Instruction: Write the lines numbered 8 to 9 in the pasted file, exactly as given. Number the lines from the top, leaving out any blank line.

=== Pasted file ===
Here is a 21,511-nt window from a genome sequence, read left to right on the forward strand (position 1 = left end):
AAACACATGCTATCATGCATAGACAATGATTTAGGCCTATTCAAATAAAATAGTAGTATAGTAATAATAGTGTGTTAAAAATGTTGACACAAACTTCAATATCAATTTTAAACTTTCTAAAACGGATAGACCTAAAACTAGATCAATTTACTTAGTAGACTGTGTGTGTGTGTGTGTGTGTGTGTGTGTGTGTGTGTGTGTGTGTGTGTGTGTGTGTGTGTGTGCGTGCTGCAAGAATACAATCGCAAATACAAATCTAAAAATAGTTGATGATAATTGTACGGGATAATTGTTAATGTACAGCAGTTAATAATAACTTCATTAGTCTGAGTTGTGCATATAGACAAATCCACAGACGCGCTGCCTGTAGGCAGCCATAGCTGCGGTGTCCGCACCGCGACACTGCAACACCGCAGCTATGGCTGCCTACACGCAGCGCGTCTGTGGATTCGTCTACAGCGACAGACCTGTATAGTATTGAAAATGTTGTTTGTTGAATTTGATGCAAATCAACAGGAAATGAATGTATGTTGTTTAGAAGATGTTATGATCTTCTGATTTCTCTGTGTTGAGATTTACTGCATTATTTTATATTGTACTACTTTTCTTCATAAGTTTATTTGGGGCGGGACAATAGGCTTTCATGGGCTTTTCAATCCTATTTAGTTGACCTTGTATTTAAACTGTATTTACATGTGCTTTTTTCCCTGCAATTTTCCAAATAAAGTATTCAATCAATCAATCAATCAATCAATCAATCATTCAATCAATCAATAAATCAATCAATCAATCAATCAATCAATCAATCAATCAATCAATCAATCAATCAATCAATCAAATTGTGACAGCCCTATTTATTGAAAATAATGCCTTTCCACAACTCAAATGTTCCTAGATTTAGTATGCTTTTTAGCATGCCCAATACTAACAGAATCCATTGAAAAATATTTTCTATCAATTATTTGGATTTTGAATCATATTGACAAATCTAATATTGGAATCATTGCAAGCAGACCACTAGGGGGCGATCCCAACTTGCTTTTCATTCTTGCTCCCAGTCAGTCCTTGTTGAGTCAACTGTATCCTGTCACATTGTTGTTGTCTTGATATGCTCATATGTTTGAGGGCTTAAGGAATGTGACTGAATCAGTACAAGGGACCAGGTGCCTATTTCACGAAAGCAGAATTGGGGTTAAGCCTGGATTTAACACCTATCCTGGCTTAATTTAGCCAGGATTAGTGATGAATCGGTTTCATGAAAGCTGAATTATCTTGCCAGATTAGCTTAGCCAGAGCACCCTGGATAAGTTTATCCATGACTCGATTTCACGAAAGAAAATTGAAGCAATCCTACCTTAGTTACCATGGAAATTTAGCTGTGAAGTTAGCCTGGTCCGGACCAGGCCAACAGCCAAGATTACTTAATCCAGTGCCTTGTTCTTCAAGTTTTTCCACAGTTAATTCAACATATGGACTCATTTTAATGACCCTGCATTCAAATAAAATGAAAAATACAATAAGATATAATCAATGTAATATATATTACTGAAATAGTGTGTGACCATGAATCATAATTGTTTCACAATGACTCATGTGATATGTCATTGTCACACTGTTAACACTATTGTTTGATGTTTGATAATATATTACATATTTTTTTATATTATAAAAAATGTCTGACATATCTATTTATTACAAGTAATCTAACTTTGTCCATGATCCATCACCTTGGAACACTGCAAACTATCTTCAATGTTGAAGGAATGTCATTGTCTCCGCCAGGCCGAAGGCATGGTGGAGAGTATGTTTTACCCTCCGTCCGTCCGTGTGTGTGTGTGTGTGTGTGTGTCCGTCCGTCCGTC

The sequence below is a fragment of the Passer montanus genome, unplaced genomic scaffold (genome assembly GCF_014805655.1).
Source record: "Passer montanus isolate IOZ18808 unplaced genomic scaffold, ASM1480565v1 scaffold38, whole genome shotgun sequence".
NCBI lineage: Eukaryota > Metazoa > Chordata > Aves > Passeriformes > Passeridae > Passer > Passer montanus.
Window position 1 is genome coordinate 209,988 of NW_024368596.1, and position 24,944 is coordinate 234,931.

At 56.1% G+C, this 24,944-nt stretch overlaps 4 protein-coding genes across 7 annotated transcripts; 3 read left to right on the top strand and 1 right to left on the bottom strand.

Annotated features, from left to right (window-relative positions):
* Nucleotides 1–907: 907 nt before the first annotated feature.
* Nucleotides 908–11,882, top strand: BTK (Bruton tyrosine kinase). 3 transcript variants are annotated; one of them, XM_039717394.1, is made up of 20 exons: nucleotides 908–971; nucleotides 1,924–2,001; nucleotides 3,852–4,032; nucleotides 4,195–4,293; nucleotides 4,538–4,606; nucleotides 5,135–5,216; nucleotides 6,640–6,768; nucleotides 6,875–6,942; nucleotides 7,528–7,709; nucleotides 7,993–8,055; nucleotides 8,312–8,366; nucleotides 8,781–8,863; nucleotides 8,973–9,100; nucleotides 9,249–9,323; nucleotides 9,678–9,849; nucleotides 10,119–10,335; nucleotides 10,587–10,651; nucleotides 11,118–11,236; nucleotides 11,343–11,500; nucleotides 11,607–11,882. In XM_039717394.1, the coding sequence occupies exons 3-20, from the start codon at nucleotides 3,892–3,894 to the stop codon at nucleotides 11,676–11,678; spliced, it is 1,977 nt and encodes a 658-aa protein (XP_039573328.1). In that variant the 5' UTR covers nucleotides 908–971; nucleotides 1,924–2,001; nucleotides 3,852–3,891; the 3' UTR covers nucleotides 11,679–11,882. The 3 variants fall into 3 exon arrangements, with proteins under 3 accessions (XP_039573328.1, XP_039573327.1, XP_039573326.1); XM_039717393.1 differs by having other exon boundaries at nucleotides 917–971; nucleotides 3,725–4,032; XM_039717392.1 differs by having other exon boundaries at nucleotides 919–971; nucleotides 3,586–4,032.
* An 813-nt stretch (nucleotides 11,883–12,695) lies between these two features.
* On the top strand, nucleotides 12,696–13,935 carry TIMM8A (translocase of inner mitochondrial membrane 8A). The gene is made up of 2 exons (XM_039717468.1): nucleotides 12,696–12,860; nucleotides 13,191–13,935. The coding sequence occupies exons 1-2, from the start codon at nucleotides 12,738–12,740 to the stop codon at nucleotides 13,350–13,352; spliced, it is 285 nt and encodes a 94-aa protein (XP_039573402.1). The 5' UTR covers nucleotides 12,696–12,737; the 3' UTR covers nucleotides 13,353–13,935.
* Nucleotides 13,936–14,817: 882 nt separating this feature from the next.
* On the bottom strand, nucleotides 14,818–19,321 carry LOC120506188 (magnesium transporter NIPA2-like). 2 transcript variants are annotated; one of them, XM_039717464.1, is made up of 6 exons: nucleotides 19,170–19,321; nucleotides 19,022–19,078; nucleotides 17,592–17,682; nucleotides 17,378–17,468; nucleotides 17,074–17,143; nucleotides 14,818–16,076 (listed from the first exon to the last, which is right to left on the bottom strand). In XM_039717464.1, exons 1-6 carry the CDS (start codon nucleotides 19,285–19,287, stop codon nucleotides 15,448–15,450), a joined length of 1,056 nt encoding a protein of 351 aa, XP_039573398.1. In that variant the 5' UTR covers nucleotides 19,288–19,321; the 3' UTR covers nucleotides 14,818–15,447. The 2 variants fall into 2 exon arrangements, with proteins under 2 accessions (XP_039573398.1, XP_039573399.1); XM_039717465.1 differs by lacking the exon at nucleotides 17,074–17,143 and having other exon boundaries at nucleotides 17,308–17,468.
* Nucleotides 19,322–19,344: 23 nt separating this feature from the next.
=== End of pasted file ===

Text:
Annotated features, from left to right (window-relative positions):
* Nucleotides 1–907: 907 nt before the first annotated feature.